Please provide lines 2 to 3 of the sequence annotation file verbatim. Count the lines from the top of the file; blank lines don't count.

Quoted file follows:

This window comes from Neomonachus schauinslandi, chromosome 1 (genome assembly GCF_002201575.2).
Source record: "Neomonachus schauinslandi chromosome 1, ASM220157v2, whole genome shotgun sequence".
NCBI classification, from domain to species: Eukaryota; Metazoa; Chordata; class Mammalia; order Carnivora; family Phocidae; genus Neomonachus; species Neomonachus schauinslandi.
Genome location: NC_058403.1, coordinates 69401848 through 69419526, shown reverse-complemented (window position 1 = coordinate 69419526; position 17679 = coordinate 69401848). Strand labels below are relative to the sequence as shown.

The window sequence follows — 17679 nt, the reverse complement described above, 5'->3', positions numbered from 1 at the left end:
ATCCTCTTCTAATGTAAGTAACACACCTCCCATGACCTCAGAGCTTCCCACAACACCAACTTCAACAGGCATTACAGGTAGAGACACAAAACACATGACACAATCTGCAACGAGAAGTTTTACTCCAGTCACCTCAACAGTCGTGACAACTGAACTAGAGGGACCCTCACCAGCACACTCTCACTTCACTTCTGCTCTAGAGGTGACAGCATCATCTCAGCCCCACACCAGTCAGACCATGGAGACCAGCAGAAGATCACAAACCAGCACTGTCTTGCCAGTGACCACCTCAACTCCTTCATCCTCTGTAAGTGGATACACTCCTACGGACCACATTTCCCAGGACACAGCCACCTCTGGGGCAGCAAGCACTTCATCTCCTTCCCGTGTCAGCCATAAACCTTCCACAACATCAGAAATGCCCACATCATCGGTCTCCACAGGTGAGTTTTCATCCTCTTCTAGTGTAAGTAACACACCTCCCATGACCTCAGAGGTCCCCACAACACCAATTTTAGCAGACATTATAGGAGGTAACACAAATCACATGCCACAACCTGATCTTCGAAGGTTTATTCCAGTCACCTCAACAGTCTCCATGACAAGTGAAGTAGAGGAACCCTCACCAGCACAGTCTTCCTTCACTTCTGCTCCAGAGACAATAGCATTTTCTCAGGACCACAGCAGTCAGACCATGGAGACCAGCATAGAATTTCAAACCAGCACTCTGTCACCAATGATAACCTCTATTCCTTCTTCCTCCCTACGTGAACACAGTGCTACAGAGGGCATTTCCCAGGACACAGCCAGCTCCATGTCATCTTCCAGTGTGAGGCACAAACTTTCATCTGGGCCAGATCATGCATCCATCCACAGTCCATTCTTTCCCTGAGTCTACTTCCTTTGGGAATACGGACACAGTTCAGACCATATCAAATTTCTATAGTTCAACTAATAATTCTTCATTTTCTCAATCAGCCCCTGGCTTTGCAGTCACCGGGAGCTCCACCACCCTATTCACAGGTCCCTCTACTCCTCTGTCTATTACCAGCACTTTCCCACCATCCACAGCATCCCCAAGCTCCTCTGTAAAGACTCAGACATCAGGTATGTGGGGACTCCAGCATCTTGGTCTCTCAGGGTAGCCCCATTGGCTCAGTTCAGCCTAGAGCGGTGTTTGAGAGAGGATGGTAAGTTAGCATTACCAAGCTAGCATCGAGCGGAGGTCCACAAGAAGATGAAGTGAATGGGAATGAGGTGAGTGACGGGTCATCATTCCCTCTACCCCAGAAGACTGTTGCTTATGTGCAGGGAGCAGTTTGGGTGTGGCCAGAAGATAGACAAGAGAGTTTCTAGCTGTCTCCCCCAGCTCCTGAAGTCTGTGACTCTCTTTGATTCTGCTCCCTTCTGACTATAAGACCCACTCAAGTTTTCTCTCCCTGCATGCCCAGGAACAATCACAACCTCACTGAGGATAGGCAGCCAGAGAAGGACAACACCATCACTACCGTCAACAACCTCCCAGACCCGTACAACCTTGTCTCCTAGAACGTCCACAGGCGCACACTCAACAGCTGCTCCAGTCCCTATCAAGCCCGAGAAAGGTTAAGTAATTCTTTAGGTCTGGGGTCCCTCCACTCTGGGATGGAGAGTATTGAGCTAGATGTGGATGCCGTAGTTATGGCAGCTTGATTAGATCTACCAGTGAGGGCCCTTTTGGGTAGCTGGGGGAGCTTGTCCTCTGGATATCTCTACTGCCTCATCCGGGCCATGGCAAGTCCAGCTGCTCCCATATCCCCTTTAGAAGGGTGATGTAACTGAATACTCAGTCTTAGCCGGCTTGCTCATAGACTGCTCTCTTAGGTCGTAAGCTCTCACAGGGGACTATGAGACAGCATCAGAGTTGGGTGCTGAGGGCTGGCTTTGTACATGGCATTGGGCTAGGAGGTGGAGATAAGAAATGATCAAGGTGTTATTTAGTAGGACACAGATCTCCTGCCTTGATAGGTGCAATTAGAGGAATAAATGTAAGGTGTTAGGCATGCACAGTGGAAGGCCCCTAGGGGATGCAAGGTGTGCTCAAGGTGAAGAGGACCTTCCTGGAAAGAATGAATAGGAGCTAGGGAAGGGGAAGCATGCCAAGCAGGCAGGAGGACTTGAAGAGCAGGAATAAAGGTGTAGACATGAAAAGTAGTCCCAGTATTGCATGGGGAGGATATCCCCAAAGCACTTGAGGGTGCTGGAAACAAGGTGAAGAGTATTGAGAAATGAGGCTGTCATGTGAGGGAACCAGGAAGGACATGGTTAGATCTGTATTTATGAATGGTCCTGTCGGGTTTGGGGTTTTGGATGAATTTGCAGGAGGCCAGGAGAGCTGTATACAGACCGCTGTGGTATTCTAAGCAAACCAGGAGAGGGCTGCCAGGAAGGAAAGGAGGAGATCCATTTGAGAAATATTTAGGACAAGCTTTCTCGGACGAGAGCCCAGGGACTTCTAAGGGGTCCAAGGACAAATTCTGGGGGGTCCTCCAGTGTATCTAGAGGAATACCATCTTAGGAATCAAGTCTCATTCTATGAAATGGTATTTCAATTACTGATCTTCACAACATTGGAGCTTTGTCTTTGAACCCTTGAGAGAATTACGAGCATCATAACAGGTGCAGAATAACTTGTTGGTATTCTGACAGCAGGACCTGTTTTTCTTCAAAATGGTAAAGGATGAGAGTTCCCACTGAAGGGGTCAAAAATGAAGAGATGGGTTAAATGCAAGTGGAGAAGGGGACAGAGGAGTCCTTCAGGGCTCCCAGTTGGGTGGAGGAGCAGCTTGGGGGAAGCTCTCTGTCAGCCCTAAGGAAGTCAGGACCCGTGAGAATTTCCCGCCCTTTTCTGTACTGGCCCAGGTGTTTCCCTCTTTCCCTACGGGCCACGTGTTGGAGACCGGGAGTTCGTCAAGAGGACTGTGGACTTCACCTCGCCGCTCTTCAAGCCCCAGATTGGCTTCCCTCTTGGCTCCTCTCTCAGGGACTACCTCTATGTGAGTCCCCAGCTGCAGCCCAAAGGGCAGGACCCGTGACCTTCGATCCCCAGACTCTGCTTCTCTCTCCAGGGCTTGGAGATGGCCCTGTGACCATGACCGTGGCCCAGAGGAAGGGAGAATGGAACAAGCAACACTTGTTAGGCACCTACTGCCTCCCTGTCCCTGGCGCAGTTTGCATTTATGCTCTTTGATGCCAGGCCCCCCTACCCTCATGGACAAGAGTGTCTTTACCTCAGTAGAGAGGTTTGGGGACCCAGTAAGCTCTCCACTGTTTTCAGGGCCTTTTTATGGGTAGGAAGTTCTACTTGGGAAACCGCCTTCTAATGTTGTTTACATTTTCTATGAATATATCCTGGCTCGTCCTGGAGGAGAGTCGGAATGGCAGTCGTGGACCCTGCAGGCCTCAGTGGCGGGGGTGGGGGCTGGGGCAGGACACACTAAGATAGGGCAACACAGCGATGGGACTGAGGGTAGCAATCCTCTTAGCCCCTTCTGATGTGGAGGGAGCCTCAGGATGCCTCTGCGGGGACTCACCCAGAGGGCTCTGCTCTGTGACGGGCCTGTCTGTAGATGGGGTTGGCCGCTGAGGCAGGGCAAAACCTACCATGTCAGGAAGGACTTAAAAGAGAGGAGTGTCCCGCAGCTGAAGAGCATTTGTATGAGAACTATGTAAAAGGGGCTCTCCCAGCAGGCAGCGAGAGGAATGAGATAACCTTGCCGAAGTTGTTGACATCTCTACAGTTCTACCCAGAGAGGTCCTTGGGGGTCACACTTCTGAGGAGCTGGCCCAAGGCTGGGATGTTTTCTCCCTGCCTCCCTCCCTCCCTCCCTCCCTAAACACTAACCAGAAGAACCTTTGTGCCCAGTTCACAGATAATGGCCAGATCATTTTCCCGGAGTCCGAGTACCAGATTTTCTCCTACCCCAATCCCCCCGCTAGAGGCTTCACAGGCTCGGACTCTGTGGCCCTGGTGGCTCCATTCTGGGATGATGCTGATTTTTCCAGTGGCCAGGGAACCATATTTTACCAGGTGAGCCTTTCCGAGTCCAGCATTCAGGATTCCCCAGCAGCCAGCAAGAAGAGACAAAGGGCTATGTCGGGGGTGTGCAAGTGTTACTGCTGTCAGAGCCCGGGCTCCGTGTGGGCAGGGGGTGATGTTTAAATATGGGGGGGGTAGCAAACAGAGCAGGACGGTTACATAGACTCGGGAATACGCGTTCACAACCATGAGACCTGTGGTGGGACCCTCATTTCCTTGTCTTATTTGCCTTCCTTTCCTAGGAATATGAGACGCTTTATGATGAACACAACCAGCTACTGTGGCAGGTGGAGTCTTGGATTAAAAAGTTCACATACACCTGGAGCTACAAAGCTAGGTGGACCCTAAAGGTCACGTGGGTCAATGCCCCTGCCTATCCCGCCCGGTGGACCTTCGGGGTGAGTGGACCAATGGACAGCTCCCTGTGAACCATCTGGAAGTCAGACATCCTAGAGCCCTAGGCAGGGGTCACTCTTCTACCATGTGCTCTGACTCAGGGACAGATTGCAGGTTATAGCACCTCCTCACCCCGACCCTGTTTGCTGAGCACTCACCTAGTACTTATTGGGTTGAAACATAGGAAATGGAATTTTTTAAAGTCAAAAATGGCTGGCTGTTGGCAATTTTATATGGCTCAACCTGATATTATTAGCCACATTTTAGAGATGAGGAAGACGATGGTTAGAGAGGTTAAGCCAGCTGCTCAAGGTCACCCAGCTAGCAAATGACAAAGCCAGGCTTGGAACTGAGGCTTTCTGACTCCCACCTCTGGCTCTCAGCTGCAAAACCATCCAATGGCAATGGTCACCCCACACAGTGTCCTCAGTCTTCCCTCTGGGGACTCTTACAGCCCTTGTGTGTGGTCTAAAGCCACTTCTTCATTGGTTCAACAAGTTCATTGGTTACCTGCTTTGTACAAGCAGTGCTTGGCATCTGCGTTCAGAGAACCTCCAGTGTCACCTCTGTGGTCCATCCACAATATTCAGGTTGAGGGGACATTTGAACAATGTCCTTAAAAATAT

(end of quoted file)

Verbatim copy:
Source record: "Neomonachus schauinslandi chromosome 1, ASM220157v2, whole genome shotgun sequence".
NCBI classification, from domain to species: Eukaryota; Metazoa; Chordata; class Mammalia; order Carnivora; family Phocidae; genus Neomonachus; species Neomonachus schauinslandi.